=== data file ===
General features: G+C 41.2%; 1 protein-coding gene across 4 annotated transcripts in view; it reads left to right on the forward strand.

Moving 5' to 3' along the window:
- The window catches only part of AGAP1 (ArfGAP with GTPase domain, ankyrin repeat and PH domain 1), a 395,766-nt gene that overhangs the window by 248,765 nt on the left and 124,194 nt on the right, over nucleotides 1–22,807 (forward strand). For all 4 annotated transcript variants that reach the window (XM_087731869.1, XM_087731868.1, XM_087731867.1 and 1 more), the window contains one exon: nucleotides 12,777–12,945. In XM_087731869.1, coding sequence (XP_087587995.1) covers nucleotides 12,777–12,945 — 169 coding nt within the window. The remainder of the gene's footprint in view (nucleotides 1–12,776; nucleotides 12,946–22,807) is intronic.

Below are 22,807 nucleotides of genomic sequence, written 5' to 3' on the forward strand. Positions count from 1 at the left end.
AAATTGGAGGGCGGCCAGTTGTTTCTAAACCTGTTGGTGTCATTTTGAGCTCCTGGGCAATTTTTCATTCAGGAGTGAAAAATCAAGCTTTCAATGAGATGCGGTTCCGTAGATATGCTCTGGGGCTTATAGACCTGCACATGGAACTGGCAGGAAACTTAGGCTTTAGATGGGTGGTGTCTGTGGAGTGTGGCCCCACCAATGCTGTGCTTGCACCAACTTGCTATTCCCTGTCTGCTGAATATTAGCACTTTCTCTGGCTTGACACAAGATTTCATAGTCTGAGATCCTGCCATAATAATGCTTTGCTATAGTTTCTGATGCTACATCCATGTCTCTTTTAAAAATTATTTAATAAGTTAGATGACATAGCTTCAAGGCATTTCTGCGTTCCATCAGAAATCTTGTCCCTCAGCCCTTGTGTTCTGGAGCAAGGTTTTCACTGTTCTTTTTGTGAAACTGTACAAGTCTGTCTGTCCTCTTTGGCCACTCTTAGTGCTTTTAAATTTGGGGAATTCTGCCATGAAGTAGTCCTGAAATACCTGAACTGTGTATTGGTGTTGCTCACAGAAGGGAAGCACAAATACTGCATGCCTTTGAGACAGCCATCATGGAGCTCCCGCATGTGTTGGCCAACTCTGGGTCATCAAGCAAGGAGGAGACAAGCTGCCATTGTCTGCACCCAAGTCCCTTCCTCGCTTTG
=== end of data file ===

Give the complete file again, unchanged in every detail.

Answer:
General features: G+C 41.2%; 1 protein-coding gene across 4 annotated transcripts in view; it reads left to right on the forward strand.

Moving 5' to 3' along the window:
- The window catches only part of AGAP1 (ArfGAP with GTPase domain, ankyrin repeat and PH domain 1), a 395,766-nt gene that overhangs the window by 248,765 nt on the left and 124,194 nt on the right, over nucleotides 1–22,807 (forward strand). For all 4 annotated transcript variants that reach the window (XM_087731869.1, XM_087731868.1, XM_087731867.1 and 1 more), the window contains one exon: nucleotides 12,777–12,945. In XM_087731869.1, coding sequence (XP_087587995.1) covers nucleotides 12,777–12,945 — 169 coding nt within the window. The remainder of the gene's footprint in view (nucleotides 1–12,776; nucleotides 12,946–22,807) is intronic.

Below are 22,807 nucleotides of genomic sequence, written 5' to 3' on the forward strand. Positions count from 1 at the left end.
AAATTGGAGGGCGGCCAGTTGTTTCTAAACCTGTTGGTGTCATTTTGAGCTCCTGGGCAATTTTTCATTCAGGAGTGAAAAATCAAGCTTTCAATGAGATGCGGTTCCGTAGATATGCTCTGGGGCTTATAGACCTGCACATGGAACTGGCAGGAAACTTAGGCTTTAGATGGGTGGTGTCTGTGGAGTGTGGCCCCACCAATGCTGTGCTTGCACCAACTTGCTATTCCCTGTCTGCTGAATATTAGCACTTTCTCTGGCTTGACACAAGATTTCATAGTCTGAGATCCTGCCATAATAATGCTTTGCTATAGTTTCTGATGCTACATCCATGTCTCTTTTAAAAATTATTTAATAAGTTAGATGACATAGCTTCAAGGCATTTCTGCGTTCCATCAGAAATCTTGTCCCTCAGCCCTTGTGTTCTGGAGCAAGGTTTTCACTGTTCTTTTTGTGAAACTGTACAAGTCTGTCTGTCCTCTTTGGCCACTCTTAGTGCTTTTAAATTTGGGGAATTCTGCCATGAAGTAGTCCTGAAATACCTGAACTGTGTATTGGTGTTGCTCACAGAAGGGAAGCACAAATACTGCATGCCTTTGAGACAGCCATCATGGAGCTCCCGCATGTGTTGGCCAACTCTGGGTCATCAAGCAAGGAGGAGACAAGCTGCCATTGTCTGCACCCAAGTCCCTTCCTCGCTTTG